Today’s Reflection is from Hannah. Hannah is our Girl’s Camp Director and Director of Team Development.
Today’s Reading: John 4:1-30
Jesus answered, “Everyone who drinks this water will be thirsty again, but whoever drinks the water I give them will never thirst. Indeed, the water I give them will become in them a spring of water welling up to eternal life.”
Vulnerability is a loaded word.
It has a lot of connotations and it has a weird reputation of being a weakness. But when I look at Jesus, I see a leader who chose vulnerability in pursuit of connection.
John 4:1-30 is one of my favourite stories in the whole Bible for a lot of reasons. The one I’d love to explore with you today is the example Jesus sets for us about intentionally choosing to be vulnerable with others. This is the story where Jesus meets the Samaritan woman at the well and has an amazingly confusing conversation with her about living water.
To give some context which is super important to this passage, Jesus is at the beginning of His ministry here. He has called the disciples and few miracles have been recorded but it is very much early days. He was in the Judean countryside helping his disciples baptise people, then when the news of His ministry was spreading to the Jewish leaders, He left to go home because Jesus knew that they were going to try and stop Him and it wasn’t time for that yet. The other important piece of context for understanding this passage is that Samaritans and Jews didn’t get along. AT ALL. There was huge racial tension, they each thought the other was politically and religiously wrong and they did not interact in any way with each other.
Verse 7 says that Jesus asked the woman for a drink from the well. This is the King of all creation, asking someone else for a drink of water. Why didn’t He zap a fresh glass into His hand or strike a rock and start a spring? He could have literally snapped His fingers and had a personal rain cloud above him if He wanted. But instead He chose to wait beside the well for this woman to appear and then ask her for a drink.
Because this woman in particular who Jesus spoke with was not a popular woman. She had 6 significant partners and was living with the latest which was disgraceful back then. It was so awful that she had to go to get water from the well at noon – the hottest time in the day because nobody else went at the time. She was unclean, unwanted and completely alone. The fact that Jesus spoke to her is shocking, but the fact that He asked her for help is scandalous. Not only was she an outcast of society, but she was a Samaritan – a racial and political enemy of the Jews. What Jesus does here is absolutely wild.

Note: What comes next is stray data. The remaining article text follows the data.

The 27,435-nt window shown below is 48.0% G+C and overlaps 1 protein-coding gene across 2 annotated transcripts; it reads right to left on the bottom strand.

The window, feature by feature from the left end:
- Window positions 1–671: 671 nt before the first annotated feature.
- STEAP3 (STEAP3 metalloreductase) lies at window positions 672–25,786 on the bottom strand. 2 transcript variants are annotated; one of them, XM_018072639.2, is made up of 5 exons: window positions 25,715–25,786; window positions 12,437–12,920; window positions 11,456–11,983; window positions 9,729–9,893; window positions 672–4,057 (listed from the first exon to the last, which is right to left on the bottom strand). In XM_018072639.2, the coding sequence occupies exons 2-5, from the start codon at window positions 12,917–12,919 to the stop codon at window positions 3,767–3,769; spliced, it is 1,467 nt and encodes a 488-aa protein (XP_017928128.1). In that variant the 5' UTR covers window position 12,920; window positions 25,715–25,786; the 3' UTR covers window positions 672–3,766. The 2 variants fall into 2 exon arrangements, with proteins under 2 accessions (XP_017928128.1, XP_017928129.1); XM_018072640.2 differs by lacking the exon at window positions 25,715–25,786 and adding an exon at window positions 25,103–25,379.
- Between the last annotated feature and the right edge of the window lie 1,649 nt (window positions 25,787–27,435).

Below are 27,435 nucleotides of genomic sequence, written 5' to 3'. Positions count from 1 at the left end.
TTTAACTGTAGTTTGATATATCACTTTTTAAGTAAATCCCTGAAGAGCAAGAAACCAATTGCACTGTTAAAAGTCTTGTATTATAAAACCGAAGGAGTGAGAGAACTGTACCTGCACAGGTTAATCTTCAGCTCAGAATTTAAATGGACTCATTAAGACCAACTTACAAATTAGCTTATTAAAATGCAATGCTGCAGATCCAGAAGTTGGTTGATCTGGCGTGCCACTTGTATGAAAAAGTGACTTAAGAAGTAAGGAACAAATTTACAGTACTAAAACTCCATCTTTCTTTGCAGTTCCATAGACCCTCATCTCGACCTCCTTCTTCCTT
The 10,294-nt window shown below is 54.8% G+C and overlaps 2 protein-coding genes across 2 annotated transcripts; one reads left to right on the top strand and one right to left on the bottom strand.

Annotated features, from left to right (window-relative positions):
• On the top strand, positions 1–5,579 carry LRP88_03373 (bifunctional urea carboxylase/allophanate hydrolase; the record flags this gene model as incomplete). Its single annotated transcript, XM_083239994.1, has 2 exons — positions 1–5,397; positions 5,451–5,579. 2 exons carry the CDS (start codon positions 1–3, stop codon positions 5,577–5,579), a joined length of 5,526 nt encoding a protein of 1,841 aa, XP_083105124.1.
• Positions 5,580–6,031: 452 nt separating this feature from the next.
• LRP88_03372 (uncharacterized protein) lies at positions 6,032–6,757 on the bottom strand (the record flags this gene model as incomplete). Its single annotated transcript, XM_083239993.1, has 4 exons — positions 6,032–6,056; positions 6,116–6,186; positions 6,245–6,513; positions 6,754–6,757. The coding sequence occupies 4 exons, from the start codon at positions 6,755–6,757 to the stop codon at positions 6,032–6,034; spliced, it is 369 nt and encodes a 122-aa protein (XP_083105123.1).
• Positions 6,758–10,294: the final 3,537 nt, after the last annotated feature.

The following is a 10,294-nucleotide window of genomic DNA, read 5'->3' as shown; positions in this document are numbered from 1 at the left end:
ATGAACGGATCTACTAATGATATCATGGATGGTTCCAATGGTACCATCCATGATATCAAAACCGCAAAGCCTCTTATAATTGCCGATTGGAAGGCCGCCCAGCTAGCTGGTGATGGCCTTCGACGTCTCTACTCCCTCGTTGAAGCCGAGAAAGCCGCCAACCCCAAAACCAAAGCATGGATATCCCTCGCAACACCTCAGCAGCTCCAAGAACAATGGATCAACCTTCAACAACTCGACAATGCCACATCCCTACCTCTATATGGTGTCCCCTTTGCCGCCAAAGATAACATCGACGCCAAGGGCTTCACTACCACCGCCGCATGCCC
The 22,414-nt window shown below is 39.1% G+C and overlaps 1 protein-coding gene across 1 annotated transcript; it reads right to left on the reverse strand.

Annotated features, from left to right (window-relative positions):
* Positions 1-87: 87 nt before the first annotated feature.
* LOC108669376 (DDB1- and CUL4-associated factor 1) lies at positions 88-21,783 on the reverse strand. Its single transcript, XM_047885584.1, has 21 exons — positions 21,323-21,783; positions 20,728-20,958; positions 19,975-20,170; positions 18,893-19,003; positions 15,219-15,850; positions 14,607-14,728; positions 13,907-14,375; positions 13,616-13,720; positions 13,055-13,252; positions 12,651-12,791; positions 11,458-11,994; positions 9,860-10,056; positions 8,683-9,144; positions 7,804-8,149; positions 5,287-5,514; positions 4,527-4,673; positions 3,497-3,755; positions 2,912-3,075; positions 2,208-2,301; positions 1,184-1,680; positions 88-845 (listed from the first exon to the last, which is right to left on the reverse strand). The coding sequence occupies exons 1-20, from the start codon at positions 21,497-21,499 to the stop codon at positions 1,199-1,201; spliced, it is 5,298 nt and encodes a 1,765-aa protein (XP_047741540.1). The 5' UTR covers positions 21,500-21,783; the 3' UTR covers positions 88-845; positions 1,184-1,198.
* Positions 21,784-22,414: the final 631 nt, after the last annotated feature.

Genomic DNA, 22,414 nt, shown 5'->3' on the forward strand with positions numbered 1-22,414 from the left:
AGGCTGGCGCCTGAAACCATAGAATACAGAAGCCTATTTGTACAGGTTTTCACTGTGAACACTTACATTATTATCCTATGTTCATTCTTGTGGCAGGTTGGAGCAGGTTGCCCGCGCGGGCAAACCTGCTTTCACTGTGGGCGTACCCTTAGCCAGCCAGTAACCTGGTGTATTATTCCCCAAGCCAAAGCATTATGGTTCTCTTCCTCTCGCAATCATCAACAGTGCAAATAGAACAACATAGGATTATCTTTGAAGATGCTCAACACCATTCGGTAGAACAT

She was shocked too (v8) because nobody ever spoke to her, which is why this is such a beautifully powerful story. Jesus chose to wait for her to come along so that He could show her that He saw her. He could treat her like a person with worth and value.
But why did He need to wait to drink for that?
Why couldn’t He have gotten a drink and waited there for her knowing she was coming and say “Hey you see that water you’re drinking? I know where you can get living water…” Why didn’t He do it that way? Why did He choose to be vulnerable with her?
I was praying about this in the autumn, and Jesus so clearly spoke to me. He said “I chose to do it this way to show her that she has worth. That I see her. That I wasn’t coming in with an agenda of this is my story and my sermon without building that connection first. She needed to know that she was useful, that she had things to offer even if the world told her she was damaged goods.”
Jesus gave her the opportunity to have a choice. To help or not. To serve or to deny. Serving others in that culture is HUGE. It is the role of a woman to feed and look after the needs of others and so giving her that chance gave her respect. Jesus chose vulnerability in pursuit of connection with this woman. To connect with her in a way maybe she hadn’t ever before with another man – to be given respect and worth and acknowledgement.
Here is the truly scandalous part.
Jesus reveals to her that He is the Messiah. The King that Israel has been waiting for, for thousands of years.
Very rarely in the scriptures did Jesus straight up say: I am the one you have been waiting for. In fact, only a handful of times does He actually do that. And the first time recorded in the bible that Jesus reveals his true identity to – is to a woman. A Samaritan woman. An outcast.
This put Him in an extremely vulnerable place. Remember He was on His way home at this point to avoid too many people finding out about who He was. But He chose to reveal the truth to her in pursuit of connection – because vulnerability requires trust, but it also leads to a deeper trust. A beautiful depth of understanding one another.
My challenge for you today is to follow the example Jesus is setting here. To actually open up in a conversation, to let down your barriers about what is going on in your heart. These groups of people NEVER interacted – they were enemies. The story of the Good Samaritan? Enemies. If Jesus chose to be vulnerable with people who hated His faith group how much more are we called to be vulnerable with people who love us?
Grace and Peace,
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